May 27, 2015


More than 125 people recently attended the 25th Annual Specialist Education in Extracorporeal Membrane Oxygenation Conference organized, in part, by Texas Children’s Hospital.

Neonatologists, critical care physicians, surgeons, nurses and extracorporeal membrane oxygenation (ECMO) specialists gathered for three days in the Texas Medical Center to exchange information and ideas about the technique that can provide both cardiac and respiratory support to patients whose hearts and lungs are unable to provide an adequate amount of blood flow and oxygen to sustain life.

ECMO works by removing blood from a person’s body, pumping it through an oxygenator, and then returning the blood via a continuous circuit. Generally, it is a life-sustaining therapy that can be used in the later stages of heart or lung failure to provide an opportunity for proper treatment of the disease process and, hopefully, organ recovery.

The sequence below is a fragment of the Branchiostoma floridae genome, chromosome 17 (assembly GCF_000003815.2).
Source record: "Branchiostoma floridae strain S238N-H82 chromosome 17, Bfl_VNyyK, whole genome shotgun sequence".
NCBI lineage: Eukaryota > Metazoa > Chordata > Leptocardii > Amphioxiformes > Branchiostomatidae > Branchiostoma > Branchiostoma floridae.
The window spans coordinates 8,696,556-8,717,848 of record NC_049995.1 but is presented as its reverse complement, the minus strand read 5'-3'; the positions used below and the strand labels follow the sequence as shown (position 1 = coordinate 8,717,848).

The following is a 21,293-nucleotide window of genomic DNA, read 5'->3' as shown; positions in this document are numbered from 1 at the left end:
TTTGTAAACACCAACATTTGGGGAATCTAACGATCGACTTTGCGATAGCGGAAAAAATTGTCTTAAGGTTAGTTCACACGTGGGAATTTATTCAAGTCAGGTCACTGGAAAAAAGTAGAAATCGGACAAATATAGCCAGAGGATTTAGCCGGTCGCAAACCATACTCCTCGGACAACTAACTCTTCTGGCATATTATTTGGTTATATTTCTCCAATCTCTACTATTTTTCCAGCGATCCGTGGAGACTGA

“The relative infrequence of utilization, in addition to the high mortality and morbidity, makes proper education and training an absolute necessary component for personnel involved in the care of patients supported with extracorporeal membrane oxygenation,” said Dr. Matthew Musick, the activity director for the conference and PICU physician at Texas Children’s Hospital. “The goal of the conference is for participants to enhance their fund of knowledge and practical management strategies to better care for their patients.”

Many of Texas Children’s experts in the field of ECMO were highlighted at the conference as multiple presentations were given by our esteemed faculty and staff, including Dr. Darrell Cass, Dr. Lara Shekerdemian, and Dr. James Thomas. A wide scope of practice including sessions regarding therapeutic options for patients with congenital diaphragmatic hernia, the innovative use of ECMO for trauma patients, emerging ECMO technology for isolated heart failure, and the utility of simulation in ECMO programs were covered.